EU-Wide Right To Information At Arrest Is Now Law

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A new law to ensure defendants’ right to information during criminal proceedings throughout the European Union has been published in the Official Journal – the EU’s statute book.

The ‘Directive on the right to information in criminal proceedings’ was proposed by the European Commission in July 2010, voted by the European Parliament on 13 December 2011 and agreed by national justice ministers on 27 April 2012. This law ensures that anyone arrested or subject to a European Arrest Warrant in any EU Member State is given a Letter of Rights listing their basic rights during criminal proceedings. EU Member States now have two years to introduce the new rules in their national legal systems.

Currently the right to a Letter of Rights is only available in around one third of Member States1.

“We now have in place another central pillar of a truly European area of Justice. The new law on the right to information will help to guarantee fair trials for everyone in the EU. It will ensure that anyone accused or suspected of a criminal offence is clearly and promptly informed of their rights,” said Vice-President Viviane Reding, the EU’s Justice Commissioner. “It will be especially useful for the millions of holiday makers and others who travel around the EU and who may find themselves involved in criminal proceedings: they will now have the explicit right to be informed of their rights in a language they understand. This will help safeguard against miscarriages of justice. I am now counting on Member States to transpose this EU-law swiftly into their national systems – and not wait until the last minute before the deadline – so that it becomes a tangible reality for our 500 million citizens”.

Background

The European Commission proposed the new law in July 2010 (IP/10/989) as part of a series of fair trial rights to be applied throughout the EU.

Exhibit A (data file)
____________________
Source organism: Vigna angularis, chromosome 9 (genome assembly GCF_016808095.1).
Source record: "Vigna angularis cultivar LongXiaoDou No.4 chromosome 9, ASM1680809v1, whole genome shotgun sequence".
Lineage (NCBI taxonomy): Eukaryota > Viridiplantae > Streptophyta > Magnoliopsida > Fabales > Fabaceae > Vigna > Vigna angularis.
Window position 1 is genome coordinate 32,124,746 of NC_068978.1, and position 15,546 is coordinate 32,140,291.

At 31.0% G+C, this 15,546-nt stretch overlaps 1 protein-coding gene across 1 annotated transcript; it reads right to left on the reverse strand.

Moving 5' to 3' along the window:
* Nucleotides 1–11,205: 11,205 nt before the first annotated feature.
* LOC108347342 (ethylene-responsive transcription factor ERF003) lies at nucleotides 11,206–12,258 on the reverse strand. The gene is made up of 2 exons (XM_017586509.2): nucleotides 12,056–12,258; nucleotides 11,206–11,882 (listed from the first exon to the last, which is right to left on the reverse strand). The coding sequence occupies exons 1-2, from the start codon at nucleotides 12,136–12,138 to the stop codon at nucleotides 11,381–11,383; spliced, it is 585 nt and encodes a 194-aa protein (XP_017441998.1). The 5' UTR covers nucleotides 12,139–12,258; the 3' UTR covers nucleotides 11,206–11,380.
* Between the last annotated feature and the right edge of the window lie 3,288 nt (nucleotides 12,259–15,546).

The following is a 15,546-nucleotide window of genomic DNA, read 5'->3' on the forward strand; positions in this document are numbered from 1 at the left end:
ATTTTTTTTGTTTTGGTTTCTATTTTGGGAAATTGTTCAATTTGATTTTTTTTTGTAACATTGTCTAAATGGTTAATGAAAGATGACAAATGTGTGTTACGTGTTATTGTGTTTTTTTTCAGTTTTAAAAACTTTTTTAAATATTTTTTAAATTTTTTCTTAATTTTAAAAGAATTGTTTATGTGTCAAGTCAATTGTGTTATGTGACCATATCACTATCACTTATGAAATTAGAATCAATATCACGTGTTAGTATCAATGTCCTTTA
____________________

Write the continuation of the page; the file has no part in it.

It is the second measure, initiated by EU Justice Commissioner Viviane Reding, designed to set common EU minimum standards in criminal cases. This will boost confidence in the EU’s area of justice. The European Parliament and Council approved the first proposal, which gave suspects the right to translation and interpretation, in October 2010.

The Directive on the right to information will ensure that police and prosecutors provide suspects with information about their rights. Following an arrest, authorities will give this information in writing – in the form of a Letter of Rights – drafted in simple, everyday language. It will be provided to suspects upon arrest in all cases, whether they ask for it or not, and it will be translated if needed.

EU countries are free to choose the exact wording of the Letter, but to save work the Commission proposed a model available in 22 EU languages. This will provide consistency for people crossing borders and limit translation costs.

The Letter of Rights will contain practical details about the rights of persons arrested or detained, such as the right:

  • to remain silent;
  • to a lawyer;
  • to be informed of the charge;
  • to interpretation and translation in any language for those who do not understand the language of the proceedings;
  • to be brought promptly before a court following arrest;
  • to inform someone else about the arrest or detention.

At the moment, the chances that citizens will be properly informed of their rights if they are arrested and face criminal charges vary across the EU. In some Member States, suspects only receive oral information about their procedural rights, and in others the written information is not given unless requested.

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